One of Australia’s hottest renewable energy sectors, residential solar, has chalked up another major milestone, with the number of households to have installed rooftop PV passing the two million-mark.
The achievement, notched up last week, was announced by the Clean Energy Council on Monday – around five years and 7 months after Australia reached 1 million solar homes – alongside its own tally of the nation’s top solar postcodes.
It’s a remarkable achievement for a sector that just keeps breaking records, as growth heads in one direction and costs in the other. And it’s worth noting that just 10 years ago there were only about 20,000 systems installed across the entire country.
Month after month we have seen record-breaking growth that, as the chief of the Australian Energy Market Operator likes to put it, averages out to six rooftop solar panels installed every minute somewhere around the country. If you count panels from large-scale solar, it’s more like 12-20 per minute.
Like the data from the Clean Energy Regulator last week – which highlighted the top solar postcode for each state and territory – the CEC data, put together with the help of SunWiz solar analyst Warwick Johnston, shows a rooftop solar market that is still well and truly booming, led by Queensland.
According to the CEC, the Sunshine State currently boasts four of the nation’s top five solar postcodes, starting with Bundaberg in the state’s centre.
Mandurah in Western Australia holds second spot on the rooftop ladder, followed by three more Queensland locations: Hervey Bay, Caloundra and Toowoomba.
(Ed Note: These findings differ from those of the CER last week because the CER is counting uptake of all small-scale solar technologies, including solar hot water.)
And you can see the top three household solar postcodes for each state in the table below:
But what is really interesting to note from the CEC report, particularly as a federal election looms, is the political status of those and other top solar postcodes.
As you can see in the list below, *almost all one of the CEC’s top five solar postcodes in Queensland and WA reside in Liberal or Liberal-National Party held electorates – both at the state and federal levels.
Bundaberg, QLD. Fed MP is Keith Pitt, LNP; State MP David Batt, LNP
Mandurah, WA. Fed MP is Andrew Hastie, Liberal Party; State David Templeman, ALP
Hervey Bay, QLD. Feb, Fed MP is Keith Pitt LNP; State Ted Sorensen, LNP
Caloundra, QLD. Fed MP Andrew Wallace, LNP; State Mark McArdle, LNP
Toowoomba, QLD. Fed MP John McVeigh, LNP; State Trevor Watts, LNP
But they may not be for long, particularly if the federal government continues to play dumb on renewables and instead align itself with the nebulous concepts of “24/7” and fair-dinkum power.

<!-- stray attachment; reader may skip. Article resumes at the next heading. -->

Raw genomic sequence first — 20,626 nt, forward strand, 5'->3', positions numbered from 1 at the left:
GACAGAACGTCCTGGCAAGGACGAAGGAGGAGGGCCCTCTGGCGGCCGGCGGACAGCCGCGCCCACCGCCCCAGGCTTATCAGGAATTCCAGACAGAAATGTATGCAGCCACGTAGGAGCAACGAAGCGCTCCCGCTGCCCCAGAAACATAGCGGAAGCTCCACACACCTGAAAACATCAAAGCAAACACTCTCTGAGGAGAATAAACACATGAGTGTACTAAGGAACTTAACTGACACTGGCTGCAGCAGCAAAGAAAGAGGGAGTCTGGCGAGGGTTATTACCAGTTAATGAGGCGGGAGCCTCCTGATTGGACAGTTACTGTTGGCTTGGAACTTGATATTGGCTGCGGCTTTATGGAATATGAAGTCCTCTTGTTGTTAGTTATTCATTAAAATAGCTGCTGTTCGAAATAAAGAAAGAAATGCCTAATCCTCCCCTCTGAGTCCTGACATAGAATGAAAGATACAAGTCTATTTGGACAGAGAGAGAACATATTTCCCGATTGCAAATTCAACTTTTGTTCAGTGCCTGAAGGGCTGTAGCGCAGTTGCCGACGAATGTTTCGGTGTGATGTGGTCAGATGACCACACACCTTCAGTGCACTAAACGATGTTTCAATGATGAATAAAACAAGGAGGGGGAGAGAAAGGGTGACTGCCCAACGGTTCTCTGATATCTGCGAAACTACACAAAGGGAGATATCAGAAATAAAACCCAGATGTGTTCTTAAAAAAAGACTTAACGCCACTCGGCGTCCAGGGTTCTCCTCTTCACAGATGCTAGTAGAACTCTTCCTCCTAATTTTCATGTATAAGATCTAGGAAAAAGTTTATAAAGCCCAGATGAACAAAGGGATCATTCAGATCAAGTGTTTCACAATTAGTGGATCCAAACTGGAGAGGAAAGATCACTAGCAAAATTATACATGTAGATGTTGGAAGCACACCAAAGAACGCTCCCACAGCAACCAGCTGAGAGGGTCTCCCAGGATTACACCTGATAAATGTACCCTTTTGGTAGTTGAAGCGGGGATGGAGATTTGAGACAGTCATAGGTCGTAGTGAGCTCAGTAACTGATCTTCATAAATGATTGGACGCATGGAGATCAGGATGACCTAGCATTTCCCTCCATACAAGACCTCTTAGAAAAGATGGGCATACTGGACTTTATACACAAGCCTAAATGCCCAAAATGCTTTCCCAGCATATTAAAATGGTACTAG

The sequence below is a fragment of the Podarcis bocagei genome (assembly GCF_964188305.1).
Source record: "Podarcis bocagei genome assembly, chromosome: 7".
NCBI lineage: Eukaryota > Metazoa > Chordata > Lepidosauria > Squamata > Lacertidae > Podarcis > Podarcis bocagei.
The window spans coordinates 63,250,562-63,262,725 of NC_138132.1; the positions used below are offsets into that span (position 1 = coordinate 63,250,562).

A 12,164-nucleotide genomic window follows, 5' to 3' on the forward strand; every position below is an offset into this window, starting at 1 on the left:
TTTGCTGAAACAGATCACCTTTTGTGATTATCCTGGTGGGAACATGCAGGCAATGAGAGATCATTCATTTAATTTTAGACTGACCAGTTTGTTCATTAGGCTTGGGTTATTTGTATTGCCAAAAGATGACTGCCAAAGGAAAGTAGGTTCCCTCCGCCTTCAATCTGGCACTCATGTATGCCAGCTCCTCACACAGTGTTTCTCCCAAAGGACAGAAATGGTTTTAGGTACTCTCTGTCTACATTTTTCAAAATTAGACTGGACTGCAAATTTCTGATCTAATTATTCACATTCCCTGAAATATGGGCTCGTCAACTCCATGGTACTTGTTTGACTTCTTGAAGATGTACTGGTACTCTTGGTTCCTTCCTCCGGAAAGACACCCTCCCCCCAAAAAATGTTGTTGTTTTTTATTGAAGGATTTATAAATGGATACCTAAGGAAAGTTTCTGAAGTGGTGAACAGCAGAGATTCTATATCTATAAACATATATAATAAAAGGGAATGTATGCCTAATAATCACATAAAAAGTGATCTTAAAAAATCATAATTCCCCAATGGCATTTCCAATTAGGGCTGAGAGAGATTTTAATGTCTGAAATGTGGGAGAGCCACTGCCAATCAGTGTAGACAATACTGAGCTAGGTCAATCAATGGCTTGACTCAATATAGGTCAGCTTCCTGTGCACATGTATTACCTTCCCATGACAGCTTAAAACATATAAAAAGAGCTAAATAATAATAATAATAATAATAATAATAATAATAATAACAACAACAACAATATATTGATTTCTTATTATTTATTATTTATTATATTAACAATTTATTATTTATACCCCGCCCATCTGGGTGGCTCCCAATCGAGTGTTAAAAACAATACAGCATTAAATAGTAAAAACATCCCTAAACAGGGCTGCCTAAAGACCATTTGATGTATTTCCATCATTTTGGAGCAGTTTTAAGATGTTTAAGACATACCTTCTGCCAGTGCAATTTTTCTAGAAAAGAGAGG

As recent election and by-election results around the country have shown – and particularly strikingly in Victoria last month – voters are not only embracing renewable energy technologies like rooftop solar, they are making the connection between them and cheaper electricity.
“We’ve had a decade of polls which show strong support for renewable energy like solar and wind, yet somehow it has been beyond our federal politicians to deliver meaningful climate and energy policy during this time,” said CEC chief Kane Thornton in comments to One Step.
“So instead of looking to politicians for leadership, the people living in two million Australian homes across the country have shown they are prepared to invest their own money in solar power. This is a huge constituency, and politicians ignore this new reality at their own risk.
“All parties should be listening to their communities on this issue, because there are ultimately 3-5 million people of voting age who are unlikely to buy into a cost-of-living scare campaign about renewable energy when their lived experience is the opposite – solar power helps save money for you and your family by reducing your power bill.
“And based on the number of systems being installed, several thousand new people will have that same experience every week.”
A cursory look at the list of above candidates shows little outward sign of support for renewable energy, but it remains to be seen how they might campaign on the issue in an election.
Keith Pitt, the Member for Hinkler, which includes Bundaberg, has confirmed he will be** contesting the next federal election, but resigned from the Cabinet in August at around the time of Malcolm Turnbull’s ousting by Scott Morrison.
In a statement at the time, he said he would “always put the national interest and the interests of my constituents above my own. I will always put reducing power prices, before Paris.”
Andrew Hastie who oversees Mandurah is noted as one of the rebel Liberal Party backbenchers, alongside Tony Abbott, who brought Turnbull’s National Energy Guarantee policy undone, and then Turnbull himself.
John McVeigh, the federal member for Groom, looks to be more on the fence on renewables, although it is worth noting he was previously a state minister under former Premier Campbell Newman, who led a stridently anti-renewables government, with a particular dislike of rooftop solar.
*This article has been corrected to show that the WA suburb of Mandurah is in a Labor held state electorate, and a Liberal Party held federal seat. It was also corrected to show that the federal member for Hervey Bay is LNP MP Keith Pitt, who will be contesting the next federal election (**a previous version of the article suggested he would not).